Leon Black planned to step down as chief executive of Apollo Global Management Inc., after an independent review expected big payouts to the notorious financier Jeffrey Epstein that it was still considered fair.
A months-long review by Dechert LLP found no evidence that Mr. Black was involved in Epstein’s criminal activities, which included younger girls accused of federal sex-trafficking in 2019, a law firm reported Was. Viewed by The Wall Street Journal.
In his report, Dichart found that the fee the billionaire had paid to Epstein was for legitimate advice on trust and estate-tax planning that proved to be of significant value to Mr. Black and his family. Mr. Black paid Epstein a total of $ 148 million, as well as a $ 10 million donation to his charity – more known than before.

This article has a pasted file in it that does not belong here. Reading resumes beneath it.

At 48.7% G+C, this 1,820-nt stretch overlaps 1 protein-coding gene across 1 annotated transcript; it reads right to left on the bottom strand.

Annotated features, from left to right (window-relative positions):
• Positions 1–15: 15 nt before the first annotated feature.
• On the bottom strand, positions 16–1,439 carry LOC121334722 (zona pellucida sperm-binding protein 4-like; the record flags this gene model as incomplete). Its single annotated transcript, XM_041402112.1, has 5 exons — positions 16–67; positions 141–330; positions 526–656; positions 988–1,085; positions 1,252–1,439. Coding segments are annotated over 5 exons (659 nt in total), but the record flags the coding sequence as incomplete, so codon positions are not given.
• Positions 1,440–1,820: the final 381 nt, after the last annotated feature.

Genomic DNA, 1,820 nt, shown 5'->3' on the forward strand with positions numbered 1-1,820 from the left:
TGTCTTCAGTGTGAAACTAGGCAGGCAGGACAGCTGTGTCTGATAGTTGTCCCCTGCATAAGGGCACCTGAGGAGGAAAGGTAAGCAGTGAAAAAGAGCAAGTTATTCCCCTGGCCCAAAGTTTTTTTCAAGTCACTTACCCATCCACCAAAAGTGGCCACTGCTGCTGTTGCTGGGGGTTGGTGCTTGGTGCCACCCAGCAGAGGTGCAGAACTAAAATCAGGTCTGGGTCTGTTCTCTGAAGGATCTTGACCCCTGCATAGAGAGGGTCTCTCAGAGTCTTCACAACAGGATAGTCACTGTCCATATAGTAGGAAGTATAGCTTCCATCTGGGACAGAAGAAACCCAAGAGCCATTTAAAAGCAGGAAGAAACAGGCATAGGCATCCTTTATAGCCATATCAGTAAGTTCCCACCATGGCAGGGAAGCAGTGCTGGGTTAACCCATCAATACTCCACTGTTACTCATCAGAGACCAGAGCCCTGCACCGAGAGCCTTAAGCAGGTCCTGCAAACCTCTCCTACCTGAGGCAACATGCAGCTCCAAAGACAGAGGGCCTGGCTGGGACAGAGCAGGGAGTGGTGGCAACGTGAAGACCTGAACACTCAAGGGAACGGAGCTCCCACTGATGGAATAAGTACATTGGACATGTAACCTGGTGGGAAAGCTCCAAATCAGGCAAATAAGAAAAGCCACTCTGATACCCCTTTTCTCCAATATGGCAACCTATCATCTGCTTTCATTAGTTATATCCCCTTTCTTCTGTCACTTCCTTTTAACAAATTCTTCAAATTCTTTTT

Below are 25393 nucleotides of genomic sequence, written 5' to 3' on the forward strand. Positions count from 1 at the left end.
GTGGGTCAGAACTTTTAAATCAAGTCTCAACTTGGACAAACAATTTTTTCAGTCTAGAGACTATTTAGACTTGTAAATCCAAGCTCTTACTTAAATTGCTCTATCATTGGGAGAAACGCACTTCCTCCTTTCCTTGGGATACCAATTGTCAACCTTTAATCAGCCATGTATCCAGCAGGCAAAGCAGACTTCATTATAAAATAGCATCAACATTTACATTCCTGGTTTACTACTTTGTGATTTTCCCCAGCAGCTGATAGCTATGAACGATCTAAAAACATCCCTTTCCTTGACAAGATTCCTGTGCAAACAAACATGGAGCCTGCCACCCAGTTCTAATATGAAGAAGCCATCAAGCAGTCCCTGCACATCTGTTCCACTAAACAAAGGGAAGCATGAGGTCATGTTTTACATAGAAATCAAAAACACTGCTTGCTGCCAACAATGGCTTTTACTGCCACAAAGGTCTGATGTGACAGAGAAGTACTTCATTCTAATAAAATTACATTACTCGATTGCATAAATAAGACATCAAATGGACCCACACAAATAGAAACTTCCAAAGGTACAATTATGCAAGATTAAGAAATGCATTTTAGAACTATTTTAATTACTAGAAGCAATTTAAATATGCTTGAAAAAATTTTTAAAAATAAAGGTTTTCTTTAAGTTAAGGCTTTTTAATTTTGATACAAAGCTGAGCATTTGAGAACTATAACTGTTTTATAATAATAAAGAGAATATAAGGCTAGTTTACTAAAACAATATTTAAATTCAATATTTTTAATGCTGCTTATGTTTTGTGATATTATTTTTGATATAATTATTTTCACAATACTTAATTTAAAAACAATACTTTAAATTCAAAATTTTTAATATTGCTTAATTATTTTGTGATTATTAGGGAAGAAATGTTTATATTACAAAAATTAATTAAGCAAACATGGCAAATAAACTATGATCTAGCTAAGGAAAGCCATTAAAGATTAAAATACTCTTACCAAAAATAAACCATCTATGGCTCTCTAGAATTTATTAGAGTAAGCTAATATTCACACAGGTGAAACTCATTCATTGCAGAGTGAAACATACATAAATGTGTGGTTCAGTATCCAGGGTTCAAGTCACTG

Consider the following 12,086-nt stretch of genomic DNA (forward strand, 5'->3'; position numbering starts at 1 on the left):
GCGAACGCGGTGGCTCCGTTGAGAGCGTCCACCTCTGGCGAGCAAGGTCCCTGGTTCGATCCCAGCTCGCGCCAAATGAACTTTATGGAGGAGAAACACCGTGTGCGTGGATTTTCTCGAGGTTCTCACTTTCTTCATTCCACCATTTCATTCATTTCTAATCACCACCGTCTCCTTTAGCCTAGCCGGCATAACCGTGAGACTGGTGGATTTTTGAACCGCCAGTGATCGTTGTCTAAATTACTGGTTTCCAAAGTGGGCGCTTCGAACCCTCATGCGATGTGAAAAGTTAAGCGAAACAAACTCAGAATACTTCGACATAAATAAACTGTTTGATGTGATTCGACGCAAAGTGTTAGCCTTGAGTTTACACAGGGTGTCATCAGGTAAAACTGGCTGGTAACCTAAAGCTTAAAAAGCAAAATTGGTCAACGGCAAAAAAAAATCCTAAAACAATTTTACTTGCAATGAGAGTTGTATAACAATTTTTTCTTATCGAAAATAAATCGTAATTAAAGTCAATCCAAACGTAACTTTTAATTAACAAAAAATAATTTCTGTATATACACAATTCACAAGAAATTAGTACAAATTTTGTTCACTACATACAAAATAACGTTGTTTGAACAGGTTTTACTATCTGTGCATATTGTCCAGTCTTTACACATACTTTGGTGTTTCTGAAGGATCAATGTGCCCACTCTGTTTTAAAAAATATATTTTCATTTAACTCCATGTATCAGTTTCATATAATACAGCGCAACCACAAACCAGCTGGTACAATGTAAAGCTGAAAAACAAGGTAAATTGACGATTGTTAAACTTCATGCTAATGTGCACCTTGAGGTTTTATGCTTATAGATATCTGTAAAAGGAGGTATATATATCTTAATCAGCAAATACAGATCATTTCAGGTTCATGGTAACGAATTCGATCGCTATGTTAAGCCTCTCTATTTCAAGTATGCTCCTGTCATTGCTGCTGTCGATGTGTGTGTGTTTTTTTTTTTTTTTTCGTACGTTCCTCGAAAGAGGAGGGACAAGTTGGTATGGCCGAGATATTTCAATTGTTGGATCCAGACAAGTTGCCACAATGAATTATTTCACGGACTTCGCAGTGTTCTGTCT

Mr. Black said in a letter to Apollo’s fund investors that he would take on the role of co-founder of CEO Rowan, retaining the role of chairman on or before his 70th birthday on July 31. In the letter, a copy of which was seen by the Journal, Mr. Black suggests other detailed changes to the board, including the appointment of more independent directors and the abolition of Apollo’s dual-class share structure.
Mr. Black also promised to donate $ 200 million of his family’s money to the women’s initiative.